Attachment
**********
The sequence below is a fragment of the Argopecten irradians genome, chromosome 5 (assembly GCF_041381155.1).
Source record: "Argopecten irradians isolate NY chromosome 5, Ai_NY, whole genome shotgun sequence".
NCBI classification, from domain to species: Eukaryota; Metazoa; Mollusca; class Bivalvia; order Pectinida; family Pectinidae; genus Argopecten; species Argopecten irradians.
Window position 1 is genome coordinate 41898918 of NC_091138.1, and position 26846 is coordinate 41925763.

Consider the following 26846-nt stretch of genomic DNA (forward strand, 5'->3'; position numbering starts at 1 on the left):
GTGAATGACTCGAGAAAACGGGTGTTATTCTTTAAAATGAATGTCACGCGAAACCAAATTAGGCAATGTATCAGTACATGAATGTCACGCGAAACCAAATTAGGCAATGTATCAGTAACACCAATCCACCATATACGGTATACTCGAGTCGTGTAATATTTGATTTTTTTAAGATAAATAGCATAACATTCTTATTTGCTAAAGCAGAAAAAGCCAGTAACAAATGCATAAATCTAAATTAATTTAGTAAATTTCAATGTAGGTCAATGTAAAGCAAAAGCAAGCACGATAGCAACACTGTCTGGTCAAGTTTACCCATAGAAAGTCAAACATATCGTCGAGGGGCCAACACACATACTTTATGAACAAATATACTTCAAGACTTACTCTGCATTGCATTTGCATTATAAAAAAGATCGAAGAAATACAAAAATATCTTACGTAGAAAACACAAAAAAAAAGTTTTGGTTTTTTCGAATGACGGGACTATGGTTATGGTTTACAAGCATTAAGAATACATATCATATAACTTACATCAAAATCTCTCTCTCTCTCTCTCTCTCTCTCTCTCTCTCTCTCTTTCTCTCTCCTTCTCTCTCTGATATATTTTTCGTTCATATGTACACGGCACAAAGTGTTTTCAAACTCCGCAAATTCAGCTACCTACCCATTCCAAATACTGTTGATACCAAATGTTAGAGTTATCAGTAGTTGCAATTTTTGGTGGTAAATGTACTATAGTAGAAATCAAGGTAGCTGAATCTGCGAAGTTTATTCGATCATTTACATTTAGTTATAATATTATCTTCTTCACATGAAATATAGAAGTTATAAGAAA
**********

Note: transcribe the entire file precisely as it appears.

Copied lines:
The sequence below is a fragment of the Argopecten irradians genome, chromosome 5 (assembly GCF_041381155.1).
Source record: "Argopecten irradians isolate NY chromosome 5, Ai_NY, whole genome shotgun sequence".
NCBI classification, from domain to species: Eukaryota; Metazoa; Mollusca; class Bivalvia; order Pectinida; family Pectinidae; genus Argopecten; species Argopecten irradians.
Window position 1 is genome coordinate 41898918 of NC_091138.1, and position 26846 is coordinate 41925763.

Consider the following 26846-nt stretch of genomic DNA (forward strand, 5'->3'; position numbering starts at 1 on the left):
GTGAATGACTCGAGAAAACGGGTGTTATTCTTTAAAATGAATGTCACGCGAAACCAAATTAGGCAATGTATCAGTACATGAATGTCACGCGAAACCAAATTAGGCAATGTATCAGTAACACCAATCCACCATATACGGTATACTCGAGTCGTGTAATATTTGATTTTTTTAAGATAAATAGCATAACATTCTTATTTGCTAAAGCAGAAAAAGCCAGTAACAAATGCATAAATCTAAATTAATTTAGTAAATTTCAATGTAGGTCAATGTAAAGCAAAAGCAAGCACGATAGCAACACTGTCTGGTCAAGTTTACCCATAGAAAGTCAAACATATCGTCGAGGGGCCAACACACATACTTTATGAACAAATATACTTCAAGACTTACTCTGCATTGCATTTGCATTATAAAAAAGATCGAAGAAATACAAAAATATCTTACGTAGAAAACACAAAAAAAAAGTTTTGGTTTTTTCGAATGACGGGACTATGGTTATGGTTTACAAGCATTAAGAATACATATCATATAACTTACATCAAAATCTCTCTCTCTCTCTCTCTCTCTCTCTCTCTCTCTCTCTTTCTCTCTCCTTCTCTCTCTGATATATTTTTCGTTCATATGTACACGGCACAAAGTGTTTTCAAACTCCGCAAATTCAGCTACCTACCCATTCCAAATACTGTTGATACCAAATGTTAGAGTTATCAGTAGTTGCAATTTTTGGTGGTAAATGTACTATAGTAGAAATCAAGGTAGCTGAATCTGCGAAGTTTATTCGATCATTTACATTTAGTTATAATATTATCTTCTTCACATGAAATATAGAAGTTATAAGAAA